The core gay experience throughout history has been displacement, a sense of belonging and yet not belonging. Gays are born mostly into heterosexual families and discover as they grow up that, for some reason, they will never be able to have a marriage like their parents’ or their siblings’. They know this before they can tell anyone else, even their parents. This sense of subtle alienation—of loving your own family while feeling excluded from it—is something all gay children learn. They sense something inchoate, a separateness from their peers, a subtle estrangement from their families, the first sharp pangs of shame. And then, at some point, they find out what it all means. In the past, they often would retreat and withdraw, holding a secret they couldn’t even share with their parents—living as an insider outsider.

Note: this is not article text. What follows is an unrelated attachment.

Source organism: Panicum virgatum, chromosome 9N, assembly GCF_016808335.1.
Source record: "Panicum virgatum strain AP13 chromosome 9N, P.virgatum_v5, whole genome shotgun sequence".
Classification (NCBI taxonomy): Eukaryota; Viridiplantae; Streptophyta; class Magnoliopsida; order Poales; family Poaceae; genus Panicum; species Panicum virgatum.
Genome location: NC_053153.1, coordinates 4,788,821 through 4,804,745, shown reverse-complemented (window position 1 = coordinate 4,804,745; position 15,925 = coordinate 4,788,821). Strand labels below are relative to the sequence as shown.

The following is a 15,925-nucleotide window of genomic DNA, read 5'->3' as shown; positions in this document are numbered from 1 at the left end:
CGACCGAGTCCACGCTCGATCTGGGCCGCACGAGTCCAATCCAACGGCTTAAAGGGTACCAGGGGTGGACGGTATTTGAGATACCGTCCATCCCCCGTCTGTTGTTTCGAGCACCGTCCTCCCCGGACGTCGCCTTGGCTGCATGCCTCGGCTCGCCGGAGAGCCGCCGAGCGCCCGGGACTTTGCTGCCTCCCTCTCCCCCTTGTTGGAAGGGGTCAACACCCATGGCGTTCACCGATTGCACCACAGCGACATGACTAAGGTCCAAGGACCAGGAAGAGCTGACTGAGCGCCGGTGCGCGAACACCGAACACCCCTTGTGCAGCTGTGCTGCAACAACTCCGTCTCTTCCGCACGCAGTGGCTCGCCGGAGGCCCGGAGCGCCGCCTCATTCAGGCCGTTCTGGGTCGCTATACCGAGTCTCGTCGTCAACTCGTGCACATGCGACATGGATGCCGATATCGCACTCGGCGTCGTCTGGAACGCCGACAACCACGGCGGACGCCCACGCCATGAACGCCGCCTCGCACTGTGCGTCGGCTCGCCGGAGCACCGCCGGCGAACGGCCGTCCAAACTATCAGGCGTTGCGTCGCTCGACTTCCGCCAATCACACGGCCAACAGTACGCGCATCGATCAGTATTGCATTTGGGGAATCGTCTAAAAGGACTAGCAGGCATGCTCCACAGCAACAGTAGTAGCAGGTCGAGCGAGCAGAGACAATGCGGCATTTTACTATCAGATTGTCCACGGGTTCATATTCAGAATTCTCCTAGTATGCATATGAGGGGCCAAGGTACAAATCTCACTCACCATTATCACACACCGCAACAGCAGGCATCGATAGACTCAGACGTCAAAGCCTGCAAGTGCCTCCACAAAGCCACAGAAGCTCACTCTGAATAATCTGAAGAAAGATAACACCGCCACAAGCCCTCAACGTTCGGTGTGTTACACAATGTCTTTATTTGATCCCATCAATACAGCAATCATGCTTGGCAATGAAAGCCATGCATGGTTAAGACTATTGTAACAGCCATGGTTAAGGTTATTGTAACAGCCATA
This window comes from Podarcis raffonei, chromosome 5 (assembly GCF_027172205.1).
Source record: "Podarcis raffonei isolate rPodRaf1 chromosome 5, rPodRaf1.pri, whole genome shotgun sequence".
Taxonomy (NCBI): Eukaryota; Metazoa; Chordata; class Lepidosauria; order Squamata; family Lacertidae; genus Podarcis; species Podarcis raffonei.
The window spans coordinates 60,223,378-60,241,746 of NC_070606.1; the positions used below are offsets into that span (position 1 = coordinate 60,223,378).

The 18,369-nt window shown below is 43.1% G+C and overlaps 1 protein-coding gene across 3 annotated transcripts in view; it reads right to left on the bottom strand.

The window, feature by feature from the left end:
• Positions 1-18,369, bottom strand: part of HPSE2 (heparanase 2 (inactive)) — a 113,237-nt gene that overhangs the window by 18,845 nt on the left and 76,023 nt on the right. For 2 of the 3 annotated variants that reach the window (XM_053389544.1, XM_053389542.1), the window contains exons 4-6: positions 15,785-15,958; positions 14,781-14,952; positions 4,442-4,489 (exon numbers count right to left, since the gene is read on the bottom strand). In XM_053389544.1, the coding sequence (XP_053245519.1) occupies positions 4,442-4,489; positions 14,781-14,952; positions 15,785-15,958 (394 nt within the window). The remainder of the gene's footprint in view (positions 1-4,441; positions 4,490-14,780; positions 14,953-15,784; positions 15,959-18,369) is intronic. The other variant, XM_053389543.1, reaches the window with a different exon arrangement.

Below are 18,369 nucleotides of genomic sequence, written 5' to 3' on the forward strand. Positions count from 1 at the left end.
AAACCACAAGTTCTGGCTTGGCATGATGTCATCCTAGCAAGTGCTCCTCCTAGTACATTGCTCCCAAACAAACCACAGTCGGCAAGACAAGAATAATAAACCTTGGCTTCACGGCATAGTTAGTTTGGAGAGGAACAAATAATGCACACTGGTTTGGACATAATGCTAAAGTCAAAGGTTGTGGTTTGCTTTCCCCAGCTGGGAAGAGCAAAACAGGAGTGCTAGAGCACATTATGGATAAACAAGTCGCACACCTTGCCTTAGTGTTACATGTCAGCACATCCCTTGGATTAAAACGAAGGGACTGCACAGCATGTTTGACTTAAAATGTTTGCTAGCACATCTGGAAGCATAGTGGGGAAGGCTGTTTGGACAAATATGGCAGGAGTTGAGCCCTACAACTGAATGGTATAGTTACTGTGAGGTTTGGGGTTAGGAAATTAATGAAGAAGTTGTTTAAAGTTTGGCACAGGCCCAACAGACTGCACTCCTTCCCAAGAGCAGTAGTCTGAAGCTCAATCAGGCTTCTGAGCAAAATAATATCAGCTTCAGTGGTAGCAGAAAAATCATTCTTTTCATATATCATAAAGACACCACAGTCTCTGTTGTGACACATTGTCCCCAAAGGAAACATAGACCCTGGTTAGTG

Andrew Sullivan, “Barack Obama: The First Gay President,” Newsweek, May 13, 2012

I don’t know how true this is for every gay person (here, for instance, is someone for whom it’s not true), but it’s true for at least one, so: interesting.

disappointed to see sullivan walk back his “we already had a gay president: lincoln” stance

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